Iran will likely stay immune for now from the protests roiling the region, though it cannot remain an "island of autocratic stability," says CFR Iran expert Ray Takeyh. President Mahmoud Ahmadinejad has alienated supporters, Takeyh says, as well as his former champion, the Supreme Leader Ayatollah Sayyed Ali Khamenei, who wants a president "who will acquiesce to his powers without complaint or protest." Takeyh also notes that because Iran is trying hard to ensure the survival of the regime in Syria, it has "earned the enmity" of the Syrian people. If "the House of Assad goes, [Iran] will likely have an antagonistic power" next door, he says. The United States can exploit Iran’s political vulnerabilities, says Takeyh. "Iran finds itself as an autocracy in a region whose political gravity is changing toward representation -- that is a leverage that the Western powers potentially have," he points out.
It’s been two years since the Green Revolution. What’s happening now with the ’Arab Spring’ turning into the Arab Summer, and protests going on throughout most of the Middle East? How’s that affecting Iran?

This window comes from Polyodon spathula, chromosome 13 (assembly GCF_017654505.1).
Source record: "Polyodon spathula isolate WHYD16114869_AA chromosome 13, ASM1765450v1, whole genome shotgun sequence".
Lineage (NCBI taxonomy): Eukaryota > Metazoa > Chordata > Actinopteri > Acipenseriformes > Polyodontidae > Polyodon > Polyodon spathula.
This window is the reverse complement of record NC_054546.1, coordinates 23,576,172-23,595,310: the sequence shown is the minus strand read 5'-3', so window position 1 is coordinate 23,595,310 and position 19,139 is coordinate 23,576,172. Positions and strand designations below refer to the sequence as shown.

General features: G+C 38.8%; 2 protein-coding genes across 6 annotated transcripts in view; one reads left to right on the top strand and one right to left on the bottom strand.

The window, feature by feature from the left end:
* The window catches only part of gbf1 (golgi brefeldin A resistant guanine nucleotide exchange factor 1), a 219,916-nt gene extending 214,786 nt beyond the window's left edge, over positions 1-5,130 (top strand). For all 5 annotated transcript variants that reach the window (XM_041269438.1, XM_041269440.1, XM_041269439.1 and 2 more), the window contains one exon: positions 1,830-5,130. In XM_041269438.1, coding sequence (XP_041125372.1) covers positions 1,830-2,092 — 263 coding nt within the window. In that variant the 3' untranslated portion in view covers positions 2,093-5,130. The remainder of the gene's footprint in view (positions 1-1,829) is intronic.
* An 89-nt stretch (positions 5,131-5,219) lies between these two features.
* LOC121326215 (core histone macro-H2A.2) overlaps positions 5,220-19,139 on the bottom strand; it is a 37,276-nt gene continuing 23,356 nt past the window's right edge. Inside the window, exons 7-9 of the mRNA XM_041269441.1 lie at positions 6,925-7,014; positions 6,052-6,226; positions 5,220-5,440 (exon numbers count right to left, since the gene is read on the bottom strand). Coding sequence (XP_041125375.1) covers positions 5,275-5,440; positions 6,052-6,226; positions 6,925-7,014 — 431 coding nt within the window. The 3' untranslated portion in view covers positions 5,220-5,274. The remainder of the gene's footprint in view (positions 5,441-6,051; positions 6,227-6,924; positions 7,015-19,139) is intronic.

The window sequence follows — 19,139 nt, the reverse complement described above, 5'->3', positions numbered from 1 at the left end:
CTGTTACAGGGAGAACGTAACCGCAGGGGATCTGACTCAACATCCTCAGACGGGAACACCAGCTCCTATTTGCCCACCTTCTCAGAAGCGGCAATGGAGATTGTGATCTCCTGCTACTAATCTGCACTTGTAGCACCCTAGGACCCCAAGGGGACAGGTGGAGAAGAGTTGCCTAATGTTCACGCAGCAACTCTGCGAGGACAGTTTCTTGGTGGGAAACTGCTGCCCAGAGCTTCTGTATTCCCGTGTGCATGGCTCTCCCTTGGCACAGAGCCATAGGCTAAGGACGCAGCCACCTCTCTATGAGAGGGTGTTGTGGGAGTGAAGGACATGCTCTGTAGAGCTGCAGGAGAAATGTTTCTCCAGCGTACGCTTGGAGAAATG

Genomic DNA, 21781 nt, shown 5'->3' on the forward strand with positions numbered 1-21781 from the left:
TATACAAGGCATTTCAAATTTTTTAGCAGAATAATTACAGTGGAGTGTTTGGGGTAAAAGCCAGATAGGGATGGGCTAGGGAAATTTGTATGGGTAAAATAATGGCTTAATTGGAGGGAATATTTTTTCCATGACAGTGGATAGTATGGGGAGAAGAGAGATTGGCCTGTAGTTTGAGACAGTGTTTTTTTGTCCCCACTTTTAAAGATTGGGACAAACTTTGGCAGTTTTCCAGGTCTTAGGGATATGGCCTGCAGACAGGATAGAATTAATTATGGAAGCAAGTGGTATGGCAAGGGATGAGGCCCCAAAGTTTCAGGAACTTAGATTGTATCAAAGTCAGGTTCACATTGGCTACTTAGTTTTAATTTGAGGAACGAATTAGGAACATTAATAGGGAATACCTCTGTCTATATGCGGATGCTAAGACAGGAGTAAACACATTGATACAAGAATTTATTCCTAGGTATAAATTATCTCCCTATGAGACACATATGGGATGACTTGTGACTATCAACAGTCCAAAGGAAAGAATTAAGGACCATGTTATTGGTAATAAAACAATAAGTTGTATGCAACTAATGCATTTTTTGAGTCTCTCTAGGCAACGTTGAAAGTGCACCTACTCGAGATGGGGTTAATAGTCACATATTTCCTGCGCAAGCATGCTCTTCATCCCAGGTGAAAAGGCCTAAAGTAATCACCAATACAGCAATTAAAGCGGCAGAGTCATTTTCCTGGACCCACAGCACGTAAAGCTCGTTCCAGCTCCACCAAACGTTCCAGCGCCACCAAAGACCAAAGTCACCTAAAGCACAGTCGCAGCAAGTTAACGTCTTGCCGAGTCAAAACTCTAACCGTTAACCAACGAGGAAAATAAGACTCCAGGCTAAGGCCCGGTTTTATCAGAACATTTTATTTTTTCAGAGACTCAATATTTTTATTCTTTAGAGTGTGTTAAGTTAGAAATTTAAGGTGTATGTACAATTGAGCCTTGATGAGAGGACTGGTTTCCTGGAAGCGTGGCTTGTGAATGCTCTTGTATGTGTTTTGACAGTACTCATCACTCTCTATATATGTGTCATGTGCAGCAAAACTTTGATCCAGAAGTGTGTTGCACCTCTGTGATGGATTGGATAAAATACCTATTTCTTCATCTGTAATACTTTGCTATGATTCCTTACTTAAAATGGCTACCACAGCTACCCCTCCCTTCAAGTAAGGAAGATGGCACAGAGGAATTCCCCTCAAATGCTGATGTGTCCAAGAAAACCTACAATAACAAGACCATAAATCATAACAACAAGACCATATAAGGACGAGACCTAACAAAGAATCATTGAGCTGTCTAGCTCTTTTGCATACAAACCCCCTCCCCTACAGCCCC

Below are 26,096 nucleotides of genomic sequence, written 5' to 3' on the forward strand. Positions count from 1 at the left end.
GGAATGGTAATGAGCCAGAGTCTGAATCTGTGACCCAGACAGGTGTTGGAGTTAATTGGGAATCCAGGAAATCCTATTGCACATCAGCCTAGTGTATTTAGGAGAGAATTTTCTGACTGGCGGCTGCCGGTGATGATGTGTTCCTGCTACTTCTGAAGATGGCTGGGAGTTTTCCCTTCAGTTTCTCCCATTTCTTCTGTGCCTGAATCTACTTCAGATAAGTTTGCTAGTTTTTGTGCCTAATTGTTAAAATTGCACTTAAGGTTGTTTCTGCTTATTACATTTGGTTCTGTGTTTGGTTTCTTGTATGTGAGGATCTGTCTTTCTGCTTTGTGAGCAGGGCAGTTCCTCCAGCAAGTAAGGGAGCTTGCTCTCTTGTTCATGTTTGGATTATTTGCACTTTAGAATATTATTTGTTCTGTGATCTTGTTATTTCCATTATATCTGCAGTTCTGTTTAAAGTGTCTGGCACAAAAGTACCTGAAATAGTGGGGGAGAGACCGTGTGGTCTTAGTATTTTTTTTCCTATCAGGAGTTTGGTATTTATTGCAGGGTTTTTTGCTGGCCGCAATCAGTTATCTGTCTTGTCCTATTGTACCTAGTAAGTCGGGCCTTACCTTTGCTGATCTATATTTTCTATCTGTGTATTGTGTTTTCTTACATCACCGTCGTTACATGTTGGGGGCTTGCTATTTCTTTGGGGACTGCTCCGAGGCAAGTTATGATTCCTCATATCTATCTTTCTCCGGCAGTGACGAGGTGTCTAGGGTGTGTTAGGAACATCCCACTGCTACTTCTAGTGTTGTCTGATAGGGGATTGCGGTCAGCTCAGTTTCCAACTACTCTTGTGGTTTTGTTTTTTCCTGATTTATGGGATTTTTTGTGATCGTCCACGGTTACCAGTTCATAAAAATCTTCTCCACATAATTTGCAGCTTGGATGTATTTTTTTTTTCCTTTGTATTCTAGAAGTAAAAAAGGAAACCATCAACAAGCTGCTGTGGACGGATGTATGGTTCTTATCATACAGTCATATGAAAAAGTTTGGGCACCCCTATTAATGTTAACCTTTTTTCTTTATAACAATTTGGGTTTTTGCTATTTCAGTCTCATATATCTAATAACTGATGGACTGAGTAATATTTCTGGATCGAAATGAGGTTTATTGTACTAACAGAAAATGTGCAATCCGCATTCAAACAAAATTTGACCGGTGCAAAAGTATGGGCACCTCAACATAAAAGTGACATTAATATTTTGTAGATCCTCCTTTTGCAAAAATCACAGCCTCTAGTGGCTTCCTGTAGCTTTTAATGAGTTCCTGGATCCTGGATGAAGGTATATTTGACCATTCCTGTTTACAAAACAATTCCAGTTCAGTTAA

The leadership of the Green Movement, such as it was, made a decision in 2009 that they were going to hollow out the system -- as opposed to confronting it with daily demonstrations -- through defections and pressure on the system. And gradually through such delegitimization, they believed the Islamic Republic would weaken. That’s a decision they’ve made, and to some extent that has been successful. Iran has a presidency that is hobbled and the regime is isolated from its constituents. Nonetheless, the regime remains in power. I can’t believe, at the end of the day, that Iran can remain an oasis of autocratic stability in a changing region where the population is becoming much more aware of their rights and are trying to reclaim their rights.